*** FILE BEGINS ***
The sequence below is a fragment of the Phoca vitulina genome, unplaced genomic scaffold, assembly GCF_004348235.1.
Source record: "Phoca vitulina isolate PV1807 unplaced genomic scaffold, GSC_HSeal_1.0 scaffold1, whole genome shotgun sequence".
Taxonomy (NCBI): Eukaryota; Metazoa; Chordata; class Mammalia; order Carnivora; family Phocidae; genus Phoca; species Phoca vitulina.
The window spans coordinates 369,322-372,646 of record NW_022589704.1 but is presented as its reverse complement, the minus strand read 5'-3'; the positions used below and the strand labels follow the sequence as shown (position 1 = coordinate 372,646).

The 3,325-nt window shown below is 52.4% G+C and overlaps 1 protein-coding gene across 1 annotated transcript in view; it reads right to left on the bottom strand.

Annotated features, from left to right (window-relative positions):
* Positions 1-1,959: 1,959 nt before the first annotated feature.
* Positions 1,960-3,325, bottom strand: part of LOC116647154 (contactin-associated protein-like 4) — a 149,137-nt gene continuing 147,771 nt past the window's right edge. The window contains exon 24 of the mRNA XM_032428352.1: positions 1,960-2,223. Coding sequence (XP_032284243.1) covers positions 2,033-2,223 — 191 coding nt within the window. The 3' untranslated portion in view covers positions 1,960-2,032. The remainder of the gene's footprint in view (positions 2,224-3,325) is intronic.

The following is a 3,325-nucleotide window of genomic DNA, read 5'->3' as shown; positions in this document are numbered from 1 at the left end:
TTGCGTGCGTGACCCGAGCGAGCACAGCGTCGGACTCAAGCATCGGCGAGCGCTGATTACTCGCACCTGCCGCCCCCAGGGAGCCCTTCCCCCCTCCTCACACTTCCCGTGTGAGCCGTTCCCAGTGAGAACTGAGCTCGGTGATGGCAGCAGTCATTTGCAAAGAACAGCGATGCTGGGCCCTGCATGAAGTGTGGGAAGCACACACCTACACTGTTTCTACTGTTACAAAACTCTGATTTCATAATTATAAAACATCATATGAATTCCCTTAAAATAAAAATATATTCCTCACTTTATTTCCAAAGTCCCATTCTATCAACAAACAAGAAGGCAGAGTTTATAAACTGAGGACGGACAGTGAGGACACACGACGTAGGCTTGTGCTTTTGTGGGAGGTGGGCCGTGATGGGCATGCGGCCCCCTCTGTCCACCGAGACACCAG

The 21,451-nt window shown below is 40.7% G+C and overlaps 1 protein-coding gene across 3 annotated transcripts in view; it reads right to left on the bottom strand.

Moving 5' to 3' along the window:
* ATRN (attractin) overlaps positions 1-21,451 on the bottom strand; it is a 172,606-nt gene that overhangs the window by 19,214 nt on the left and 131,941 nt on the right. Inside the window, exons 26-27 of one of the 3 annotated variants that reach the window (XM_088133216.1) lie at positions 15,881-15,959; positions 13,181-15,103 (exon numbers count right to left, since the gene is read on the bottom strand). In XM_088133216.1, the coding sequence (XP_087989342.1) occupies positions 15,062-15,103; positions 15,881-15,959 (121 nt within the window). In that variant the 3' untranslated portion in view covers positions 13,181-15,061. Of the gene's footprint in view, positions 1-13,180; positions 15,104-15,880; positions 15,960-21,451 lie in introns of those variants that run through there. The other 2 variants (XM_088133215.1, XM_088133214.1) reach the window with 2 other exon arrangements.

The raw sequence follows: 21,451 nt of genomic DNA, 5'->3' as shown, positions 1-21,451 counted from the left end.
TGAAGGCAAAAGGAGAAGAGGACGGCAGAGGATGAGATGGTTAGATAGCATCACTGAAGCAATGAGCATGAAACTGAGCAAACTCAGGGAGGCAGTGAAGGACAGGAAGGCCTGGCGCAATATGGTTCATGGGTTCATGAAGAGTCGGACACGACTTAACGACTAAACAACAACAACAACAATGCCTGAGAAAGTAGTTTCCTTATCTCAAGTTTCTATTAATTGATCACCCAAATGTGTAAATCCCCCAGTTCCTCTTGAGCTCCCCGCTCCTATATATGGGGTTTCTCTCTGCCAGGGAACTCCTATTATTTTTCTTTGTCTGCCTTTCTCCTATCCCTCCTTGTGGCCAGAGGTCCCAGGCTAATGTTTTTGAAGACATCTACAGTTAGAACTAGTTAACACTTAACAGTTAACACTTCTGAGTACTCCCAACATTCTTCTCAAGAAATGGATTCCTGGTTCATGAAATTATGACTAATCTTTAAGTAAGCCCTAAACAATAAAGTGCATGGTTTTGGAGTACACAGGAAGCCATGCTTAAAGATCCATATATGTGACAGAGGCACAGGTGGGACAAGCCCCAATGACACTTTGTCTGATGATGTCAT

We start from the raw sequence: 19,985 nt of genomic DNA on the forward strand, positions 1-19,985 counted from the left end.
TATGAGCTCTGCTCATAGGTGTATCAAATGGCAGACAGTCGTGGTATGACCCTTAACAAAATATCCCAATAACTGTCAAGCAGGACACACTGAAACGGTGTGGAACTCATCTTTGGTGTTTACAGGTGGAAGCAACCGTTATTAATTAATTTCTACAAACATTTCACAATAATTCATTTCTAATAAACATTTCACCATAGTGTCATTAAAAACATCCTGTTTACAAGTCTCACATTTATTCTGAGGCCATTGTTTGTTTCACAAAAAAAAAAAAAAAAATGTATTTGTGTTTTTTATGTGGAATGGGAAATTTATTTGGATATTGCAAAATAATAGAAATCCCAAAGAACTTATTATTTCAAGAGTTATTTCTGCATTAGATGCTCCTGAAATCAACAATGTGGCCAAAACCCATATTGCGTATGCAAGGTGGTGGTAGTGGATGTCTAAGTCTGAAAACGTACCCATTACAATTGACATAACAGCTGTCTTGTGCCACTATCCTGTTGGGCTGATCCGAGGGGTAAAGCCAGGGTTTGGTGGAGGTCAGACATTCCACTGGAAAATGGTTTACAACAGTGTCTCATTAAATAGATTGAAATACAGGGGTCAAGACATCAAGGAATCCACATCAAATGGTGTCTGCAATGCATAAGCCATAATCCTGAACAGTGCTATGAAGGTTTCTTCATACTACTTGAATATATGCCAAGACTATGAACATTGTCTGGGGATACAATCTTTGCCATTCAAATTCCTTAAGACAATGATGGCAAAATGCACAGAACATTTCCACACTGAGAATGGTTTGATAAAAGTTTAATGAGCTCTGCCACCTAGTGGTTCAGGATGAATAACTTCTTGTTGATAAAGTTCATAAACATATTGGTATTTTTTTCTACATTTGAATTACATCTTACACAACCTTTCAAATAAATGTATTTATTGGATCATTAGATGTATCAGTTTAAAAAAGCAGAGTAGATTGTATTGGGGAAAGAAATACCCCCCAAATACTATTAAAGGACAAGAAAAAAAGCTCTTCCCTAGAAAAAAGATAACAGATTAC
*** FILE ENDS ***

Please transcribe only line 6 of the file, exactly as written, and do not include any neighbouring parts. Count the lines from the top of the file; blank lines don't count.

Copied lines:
Annotated features, from left to right (window-relative positions):